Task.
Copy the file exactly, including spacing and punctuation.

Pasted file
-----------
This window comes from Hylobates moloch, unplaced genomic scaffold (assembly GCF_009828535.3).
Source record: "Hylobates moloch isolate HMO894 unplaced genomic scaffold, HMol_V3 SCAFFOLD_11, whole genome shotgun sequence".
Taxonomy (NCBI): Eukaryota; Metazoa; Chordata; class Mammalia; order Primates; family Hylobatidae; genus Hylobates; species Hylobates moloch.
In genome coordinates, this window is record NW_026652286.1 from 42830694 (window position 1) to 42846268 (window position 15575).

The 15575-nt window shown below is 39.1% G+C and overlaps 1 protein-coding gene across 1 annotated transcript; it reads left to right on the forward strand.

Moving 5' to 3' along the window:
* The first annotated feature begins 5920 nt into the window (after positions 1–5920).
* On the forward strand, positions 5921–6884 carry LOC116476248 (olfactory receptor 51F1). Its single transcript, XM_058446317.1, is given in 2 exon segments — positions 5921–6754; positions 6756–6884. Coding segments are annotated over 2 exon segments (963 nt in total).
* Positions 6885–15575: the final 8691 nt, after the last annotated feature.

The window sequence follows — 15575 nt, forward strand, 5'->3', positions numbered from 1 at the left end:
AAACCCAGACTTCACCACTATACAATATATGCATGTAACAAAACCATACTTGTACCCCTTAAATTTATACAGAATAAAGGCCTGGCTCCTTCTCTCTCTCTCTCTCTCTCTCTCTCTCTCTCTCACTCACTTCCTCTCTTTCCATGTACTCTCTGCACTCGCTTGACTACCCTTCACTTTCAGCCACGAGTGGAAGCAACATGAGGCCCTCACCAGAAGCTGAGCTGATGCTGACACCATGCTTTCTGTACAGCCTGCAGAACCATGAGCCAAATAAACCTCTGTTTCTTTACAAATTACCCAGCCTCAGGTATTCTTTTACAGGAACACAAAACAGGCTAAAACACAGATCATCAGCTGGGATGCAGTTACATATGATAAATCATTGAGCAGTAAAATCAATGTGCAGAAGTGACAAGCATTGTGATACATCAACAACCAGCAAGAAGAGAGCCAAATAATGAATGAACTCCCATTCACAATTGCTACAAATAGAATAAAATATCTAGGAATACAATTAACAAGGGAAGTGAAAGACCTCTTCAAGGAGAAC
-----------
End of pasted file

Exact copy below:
This window comes from Hylobates moloch, unplaced genomic scaffold (assembly GCF_009828535.3).
Source record: "Hylobates moloch isolate HMO894 unplaced genomic scaffold, HMol_V3 SCAFFOLD_11, whole genome shotgun sequence".
Taxonomy (NCBI): Eukaryota; Metazoa; Chordata; class Mammalia; order Primates; family Hylobatidae; genus Hylobates; species Hylobates moloch.
In genome coordinates, this window is record NW_026652286.1 from 42830694 (window position 1) to 42846268 (window position 15575).

The 15575-nt window shown below is 39.1% G+C and overlaps 1 protein-coding gene across 1 annotated transcript; it reads left to right on the forward strand.

Moving 5' to 3' along the window:
* The first annotated feature begins 5920 nt into the window (after positions 1–5920).
* On the forward strand, positions 5921–6884 carry LOC116476248 (olfactory receptor 51F1). Its single transcript, XM_058446317.1, is given in 2 exon segments — positions 5921–6754; positions 6756–6884. Coding segments are annotated over 2 exon segments (963 nt in total).
* Positions 6885–15575: the final 8691 nt, after the last annotated feature.

The window sequence follows — 15575 nt, forward strand, 5'->3', positions numbered from 1 at the left end:
AAACCCAGACTTCACCACTATACAATATATGCATGTAACAAAACCATACTTGTACCCCTTAAATTTATACAGAATAAAGGCCTGGCTCCTTCTCTCTCTCTCTCTCTCTCTCTCTCTCTCTCTCACTCACTTCCTCTCTTTCCATGTACTCTCTGCACTCGCTTGACTACCCTTCACTTTCAGCCACGAGTGGAAGCAACATGAGGCCCTCACCAGAAGCTGAGCTGATGCTGACACCATGCTTTCTGTACAGCCTGCAGAACCATGAGCCAAATAAACCTCTGTTTCTTTACAAATTACCCAGCCTCAGGTATTCTTTTACAGGAACACAAAACAGGCTAAAACACAGATCATCAGCTGGGATGCAGTTACATATGATAAATCATTGAGCAGTAAAATCAATGTGCAGAAGTGACAAGCATTGTGATACATCAACAACCAGCAAGAAGAGAGCCAAATAATGAATGAACTCCCATTCACAATTGCTACAAATAGAATAAAATATCTAGGAATACAATTAACAAGGGAAGTGAAAGACCTCTTCAAGGAGAAC